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from the January 2013 issue

Dany Laferrière’s “The World is Moving Around Me”

Reviewed by Anderson Tepper

This is Laferrière’s own take on the cataclysmic effects of the quake, both political and psychological.

For several decades now, the Haitian author Dany Laferrière—whose books include How to Make Love to a Negro without Getting Tired, Dining With the Dictator, Heading South, and I Am a Japanese Writer—has been a defiantly original, iconoclastic writer, impossible to pin down or categorize. His off-kilter blend of fiction and personal history explores issues of race and identity, sex and belonging, political oppression and exile. From the distance of his adopted home in Montreal, he’s continued to revisit memories of his Haitian youth—his journey from the small village of Petit-Goâve to the cultural hotbed of 1970s Port-au-Prince, the legacies of the Duvalier regime, and his ultimate flight to the cold and foreign land of Canada.

At 4:53 PM, on January 12, 2010, as he sat down for a meal at the Hôtel Karibe in Port-au-Prince, Laferrière’s world was forever changed.  Laferrière was in the country for a book festival and also up against a publisher’s deadline to submit a manuscript on writing tips and technique when the devastating earthquake struck. (Haitians dubbed the quake “Goudougoudou,” a made-up word that mimics the reverberations it made.) Within moments, much of the city came tumbling down, including schools, prisons, and the Presidential Palace.  Over 300,000 people were killed and a million lost their homes. “The fateful hour that cut Haitian time in two,” Laferrière calls the episode. “I understand now that a minute can hold the entire life of a city.”

Having miraculously survived, Laferrière is overcome by a mix of emotions—awe, sorrow, guilt, a woozy sense of terror and instability. “When it comes in such unexpected and massive fashion, death will not easily leave us,” he writes. “It’s so enormous that instead of casting us into sadness, I feel something like drunkenness come over me.” And after a few days camping out in the hotel’s yard with other guests, Laferrière begins to venture out into the city to assess the damage and record survivors’ tales of trauma and woe.

Out of these encounters grew this idiosyncratic collection of vignettes and observations, sketches and meditations. This is Laferrière’s own take on the cataclysmic effects of the quake, both political and psychological.  But it is also an opportunity to air his views on the history of the country itself, its natural and man-made misfortunes; on the act of writing and the power of Haiti’s distinctive cultural forces to renew the country and re-imagine its destiny. “People are looking for a way out,” he observes. “Which makes me think that when everything else collapses, culture remains. The people who are still moving will save this city.”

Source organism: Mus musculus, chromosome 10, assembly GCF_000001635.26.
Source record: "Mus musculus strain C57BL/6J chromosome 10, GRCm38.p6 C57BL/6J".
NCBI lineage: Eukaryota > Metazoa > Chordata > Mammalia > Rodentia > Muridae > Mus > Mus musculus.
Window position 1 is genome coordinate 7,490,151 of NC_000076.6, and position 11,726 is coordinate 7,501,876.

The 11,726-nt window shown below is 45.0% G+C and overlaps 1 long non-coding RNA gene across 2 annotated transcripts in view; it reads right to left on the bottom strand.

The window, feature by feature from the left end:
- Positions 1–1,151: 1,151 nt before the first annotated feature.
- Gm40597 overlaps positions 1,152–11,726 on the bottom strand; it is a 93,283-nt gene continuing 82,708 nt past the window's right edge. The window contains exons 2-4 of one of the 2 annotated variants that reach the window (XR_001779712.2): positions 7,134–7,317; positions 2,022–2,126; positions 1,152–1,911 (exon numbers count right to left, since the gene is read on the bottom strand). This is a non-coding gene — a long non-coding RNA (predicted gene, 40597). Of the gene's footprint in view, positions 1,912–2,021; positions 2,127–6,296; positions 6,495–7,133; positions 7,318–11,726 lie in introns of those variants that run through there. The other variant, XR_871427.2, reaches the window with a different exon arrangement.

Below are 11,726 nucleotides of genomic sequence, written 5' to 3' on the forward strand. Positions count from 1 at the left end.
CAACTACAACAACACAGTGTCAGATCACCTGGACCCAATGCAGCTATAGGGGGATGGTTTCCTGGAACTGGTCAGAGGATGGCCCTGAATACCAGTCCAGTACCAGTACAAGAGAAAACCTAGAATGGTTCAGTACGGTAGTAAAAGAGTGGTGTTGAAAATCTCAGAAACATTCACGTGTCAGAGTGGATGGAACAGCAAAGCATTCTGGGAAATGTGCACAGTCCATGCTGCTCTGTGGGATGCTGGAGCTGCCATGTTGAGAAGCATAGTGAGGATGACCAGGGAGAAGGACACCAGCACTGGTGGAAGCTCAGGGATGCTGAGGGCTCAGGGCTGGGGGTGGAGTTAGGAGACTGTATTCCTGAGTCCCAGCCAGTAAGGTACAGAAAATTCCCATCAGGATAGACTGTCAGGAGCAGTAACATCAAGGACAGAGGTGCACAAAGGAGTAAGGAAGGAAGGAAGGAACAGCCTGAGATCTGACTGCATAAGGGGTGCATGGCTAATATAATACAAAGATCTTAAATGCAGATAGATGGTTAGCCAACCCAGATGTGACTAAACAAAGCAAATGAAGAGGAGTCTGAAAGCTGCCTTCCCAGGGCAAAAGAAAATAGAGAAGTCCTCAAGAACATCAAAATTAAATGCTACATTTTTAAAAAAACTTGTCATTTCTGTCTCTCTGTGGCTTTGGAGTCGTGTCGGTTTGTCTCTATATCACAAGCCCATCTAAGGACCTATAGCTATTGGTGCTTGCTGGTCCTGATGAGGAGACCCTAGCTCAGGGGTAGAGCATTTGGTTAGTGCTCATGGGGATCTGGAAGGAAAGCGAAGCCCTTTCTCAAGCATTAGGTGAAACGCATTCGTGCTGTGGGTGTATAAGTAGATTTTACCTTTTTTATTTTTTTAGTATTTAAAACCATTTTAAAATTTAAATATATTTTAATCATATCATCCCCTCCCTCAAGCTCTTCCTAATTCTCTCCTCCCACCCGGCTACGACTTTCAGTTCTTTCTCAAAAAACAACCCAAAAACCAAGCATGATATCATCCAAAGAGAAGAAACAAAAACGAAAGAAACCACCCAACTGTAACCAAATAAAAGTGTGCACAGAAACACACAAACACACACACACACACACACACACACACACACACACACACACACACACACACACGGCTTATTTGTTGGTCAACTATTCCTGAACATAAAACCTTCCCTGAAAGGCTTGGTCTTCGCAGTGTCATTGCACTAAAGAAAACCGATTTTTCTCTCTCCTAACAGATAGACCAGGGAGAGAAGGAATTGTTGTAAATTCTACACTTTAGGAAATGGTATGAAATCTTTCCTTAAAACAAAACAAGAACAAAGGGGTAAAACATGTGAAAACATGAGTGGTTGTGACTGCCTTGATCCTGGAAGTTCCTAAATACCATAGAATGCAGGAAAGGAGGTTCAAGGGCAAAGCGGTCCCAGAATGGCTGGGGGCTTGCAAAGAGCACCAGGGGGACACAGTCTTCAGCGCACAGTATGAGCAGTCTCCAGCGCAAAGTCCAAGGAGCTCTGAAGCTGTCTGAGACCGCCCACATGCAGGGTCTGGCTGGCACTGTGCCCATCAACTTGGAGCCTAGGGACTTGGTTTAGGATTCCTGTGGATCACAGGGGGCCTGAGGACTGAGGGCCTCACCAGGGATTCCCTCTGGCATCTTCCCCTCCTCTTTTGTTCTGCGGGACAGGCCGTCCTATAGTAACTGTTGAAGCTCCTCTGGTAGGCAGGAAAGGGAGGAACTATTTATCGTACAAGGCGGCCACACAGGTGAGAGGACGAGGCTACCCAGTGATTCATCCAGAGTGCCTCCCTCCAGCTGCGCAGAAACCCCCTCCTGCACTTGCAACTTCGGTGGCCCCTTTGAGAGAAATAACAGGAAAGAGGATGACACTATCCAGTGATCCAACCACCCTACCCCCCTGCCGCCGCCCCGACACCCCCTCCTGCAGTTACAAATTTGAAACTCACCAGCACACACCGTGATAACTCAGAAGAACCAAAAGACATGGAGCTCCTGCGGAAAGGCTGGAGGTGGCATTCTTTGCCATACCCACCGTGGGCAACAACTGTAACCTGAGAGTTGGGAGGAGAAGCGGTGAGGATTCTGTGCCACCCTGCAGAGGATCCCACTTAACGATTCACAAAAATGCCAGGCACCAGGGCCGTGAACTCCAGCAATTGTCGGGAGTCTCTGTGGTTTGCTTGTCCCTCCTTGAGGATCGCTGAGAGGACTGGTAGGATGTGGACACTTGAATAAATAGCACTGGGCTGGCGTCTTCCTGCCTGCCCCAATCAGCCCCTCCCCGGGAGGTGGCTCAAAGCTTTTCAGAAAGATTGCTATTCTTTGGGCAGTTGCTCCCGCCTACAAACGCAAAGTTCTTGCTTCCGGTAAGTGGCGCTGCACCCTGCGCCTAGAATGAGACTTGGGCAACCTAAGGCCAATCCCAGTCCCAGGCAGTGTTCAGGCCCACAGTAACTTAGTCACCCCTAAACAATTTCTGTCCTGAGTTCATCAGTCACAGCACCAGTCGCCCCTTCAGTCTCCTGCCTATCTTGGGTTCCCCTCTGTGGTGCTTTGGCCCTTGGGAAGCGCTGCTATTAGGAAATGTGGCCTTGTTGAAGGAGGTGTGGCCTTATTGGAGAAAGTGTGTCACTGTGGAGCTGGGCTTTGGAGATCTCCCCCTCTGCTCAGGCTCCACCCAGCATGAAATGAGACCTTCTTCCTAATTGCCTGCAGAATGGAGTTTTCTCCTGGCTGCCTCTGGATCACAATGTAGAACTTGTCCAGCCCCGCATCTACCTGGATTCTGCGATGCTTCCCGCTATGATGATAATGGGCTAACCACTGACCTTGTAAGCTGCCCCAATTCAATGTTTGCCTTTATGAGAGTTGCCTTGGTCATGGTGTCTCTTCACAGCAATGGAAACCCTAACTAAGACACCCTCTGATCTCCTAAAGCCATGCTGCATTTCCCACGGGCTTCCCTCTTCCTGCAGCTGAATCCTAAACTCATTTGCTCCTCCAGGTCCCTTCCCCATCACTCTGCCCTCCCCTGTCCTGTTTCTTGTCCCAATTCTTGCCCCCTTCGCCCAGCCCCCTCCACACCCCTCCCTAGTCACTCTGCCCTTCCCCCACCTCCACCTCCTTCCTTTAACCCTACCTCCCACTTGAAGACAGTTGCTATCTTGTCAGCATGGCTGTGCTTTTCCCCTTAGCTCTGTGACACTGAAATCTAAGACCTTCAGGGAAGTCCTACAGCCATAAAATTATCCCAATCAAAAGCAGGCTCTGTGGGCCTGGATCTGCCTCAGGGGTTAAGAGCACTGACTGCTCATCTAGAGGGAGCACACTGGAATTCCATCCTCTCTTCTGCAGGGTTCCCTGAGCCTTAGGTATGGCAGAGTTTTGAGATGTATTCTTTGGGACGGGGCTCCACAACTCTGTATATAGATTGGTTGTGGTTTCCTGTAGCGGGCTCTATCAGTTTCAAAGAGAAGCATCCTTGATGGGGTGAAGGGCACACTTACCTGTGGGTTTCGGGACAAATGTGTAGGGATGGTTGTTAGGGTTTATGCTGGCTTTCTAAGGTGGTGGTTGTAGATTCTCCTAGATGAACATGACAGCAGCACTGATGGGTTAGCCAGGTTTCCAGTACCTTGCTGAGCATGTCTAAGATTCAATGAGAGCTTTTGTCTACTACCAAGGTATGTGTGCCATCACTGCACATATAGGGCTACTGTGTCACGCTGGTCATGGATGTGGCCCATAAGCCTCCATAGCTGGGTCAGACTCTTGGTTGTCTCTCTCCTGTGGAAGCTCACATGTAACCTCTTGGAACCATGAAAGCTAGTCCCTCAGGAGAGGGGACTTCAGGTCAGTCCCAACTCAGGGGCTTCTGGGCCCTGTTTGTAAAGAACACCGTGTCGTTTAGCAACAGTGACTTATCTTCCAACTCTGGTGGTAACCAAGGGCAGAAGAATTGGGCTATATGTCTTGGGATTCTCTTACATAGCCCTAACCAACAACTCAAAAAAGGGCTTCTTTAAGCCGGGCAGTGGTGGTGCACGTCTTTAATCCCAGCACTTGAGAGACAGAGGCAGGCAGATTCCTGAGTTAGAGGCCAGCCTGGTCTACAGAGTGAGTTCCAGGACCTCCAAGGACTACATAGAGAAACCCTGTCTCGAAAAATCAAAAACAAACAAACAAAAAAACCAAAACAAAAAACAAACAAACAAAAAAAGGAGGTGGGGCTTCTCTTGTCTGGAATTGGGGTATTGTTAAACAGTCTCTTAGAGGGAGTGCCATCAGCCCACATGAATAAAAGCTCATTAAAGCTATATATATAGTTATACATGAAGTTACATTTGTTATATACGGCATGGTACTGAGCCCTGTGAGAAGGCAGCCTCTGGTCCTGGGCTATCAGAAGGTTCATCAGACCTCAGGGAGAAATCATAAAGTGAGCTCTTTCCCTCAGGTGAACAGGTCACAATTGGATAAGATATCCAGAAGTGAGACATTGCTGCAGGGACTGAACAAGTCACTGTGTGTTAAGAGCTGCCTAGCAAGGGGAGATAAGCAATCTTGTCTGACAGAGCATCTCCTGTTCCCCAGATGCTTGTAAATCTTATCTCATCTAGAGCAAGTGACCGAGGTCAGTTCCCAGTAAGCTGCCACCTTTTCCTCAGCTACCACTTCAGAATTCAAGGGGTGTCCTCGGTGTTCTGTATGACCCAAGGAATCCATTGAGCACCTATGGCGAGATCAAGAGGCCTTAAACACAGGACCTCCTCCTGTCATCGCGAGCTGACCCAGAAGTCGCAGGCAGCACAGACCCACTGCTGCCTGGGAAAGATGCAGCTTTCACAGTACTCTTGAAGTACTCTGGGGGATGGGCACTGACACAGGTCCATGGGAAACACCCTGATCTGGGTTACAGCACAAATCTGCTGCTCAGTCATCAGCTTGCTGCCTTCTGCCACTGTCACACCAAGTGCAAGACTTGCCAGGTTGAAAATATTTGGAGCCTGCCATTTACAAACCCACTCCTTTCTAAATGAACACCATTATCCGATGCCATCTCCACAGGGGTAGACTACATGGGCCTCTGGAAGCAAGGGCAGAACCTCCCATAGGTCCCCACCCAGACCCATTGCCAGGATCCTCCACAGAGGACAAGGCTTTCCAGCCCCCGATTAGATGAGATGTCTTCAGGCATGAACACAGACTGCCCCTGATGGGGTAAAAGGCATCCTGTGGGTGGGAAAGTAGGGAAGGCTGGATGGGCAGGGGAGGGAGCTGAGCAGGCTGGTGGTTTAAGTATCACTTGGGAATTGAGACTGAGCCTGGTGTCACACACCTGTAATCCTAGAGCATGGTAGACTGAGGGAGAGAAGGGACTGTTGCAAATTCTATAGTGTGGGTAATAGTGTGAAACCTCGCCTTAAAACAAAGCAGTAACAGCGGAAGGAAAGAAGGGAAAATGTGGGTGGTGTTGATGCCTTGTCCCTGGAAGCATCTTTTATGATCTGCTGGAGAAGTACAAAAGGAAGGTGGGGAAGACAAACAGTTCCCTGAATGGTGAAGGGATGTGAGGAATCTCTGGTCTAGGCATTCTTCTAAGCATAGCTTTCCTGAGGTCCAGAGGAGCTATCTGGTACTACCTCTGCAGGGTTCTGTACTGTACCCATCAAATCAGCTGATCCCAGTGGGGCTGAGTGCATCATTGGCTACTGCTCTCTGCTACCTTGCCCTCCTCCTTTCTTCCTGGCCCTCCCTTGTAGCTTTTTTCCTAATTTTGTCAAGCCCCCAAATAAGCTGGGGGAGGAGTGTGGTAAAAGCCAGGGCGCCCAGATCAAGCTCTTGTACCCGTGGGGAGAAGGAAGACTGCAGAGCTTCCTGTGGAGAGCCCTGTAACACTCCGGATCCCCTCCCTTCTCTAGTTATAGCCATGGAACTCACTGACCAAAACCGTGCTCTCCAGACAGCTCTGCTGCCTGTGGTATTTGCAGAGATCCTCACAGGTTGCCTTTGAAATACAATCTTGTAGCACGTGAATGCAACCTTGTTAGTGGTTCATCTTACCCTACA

Laferrière’s style is thoughtful and understated, as he roams chaotic Port-au-Prince neighborhoods like Delmas and Pétionville and meets up with old friends and family. There are touching side stories here, reunions with radical comrades from the ’70s like the Creole poet-of-the-people Dominique Batraville (“the man sums up this untamable city”) and leading Haitian writers Frankétienne and Lyonel Trouillot. But, increasingly, the book turns into a family tale, and Laferrière’s narration centers on his visits with his mother and sister; his ailing aunt, Renée; and, perhaps most revealingly, his young nephew who happens to be an aspiring writer. “Completely taken aback, I listened as he explained in great detail that this is the event of his generation, not mine,” Laferrière says, as the two of them argue over “ownership” of the experience through literature. “Mine was the dictatorship. His is the earthquake. And his sensitivity will speak of it.”

In the end, this small, hushed book—in many ways very different from anything he’s written before—is Laferrière’s response to both the earthquake and his nephew’s prompting. It is, then, something of a book of writerly advice after all—on how to process reality, how to reassemble in words and portraits a land of the living and dead. Reading this book three years after the quake, amid Haiti’s faltering reconstruction, Laferrière’s vision of a potentially reborn country may seem innocent and illusory. And yet it is hard to resist his faith in Haiti’s resilient cultural life—its writers, musicians, healers, and artists who’ve historically expressed Haitians’ mix of joy and pain. He finds inspiration especially in the so-called “naïve” landscape painters whose work sought “to show nature in its splendor when all around there is desolation.” Laferrière’s book can itself be seen as an example of this, a ringing affirmation of his conclusion that “culture is the only thing that can stand up to the earthquake.”

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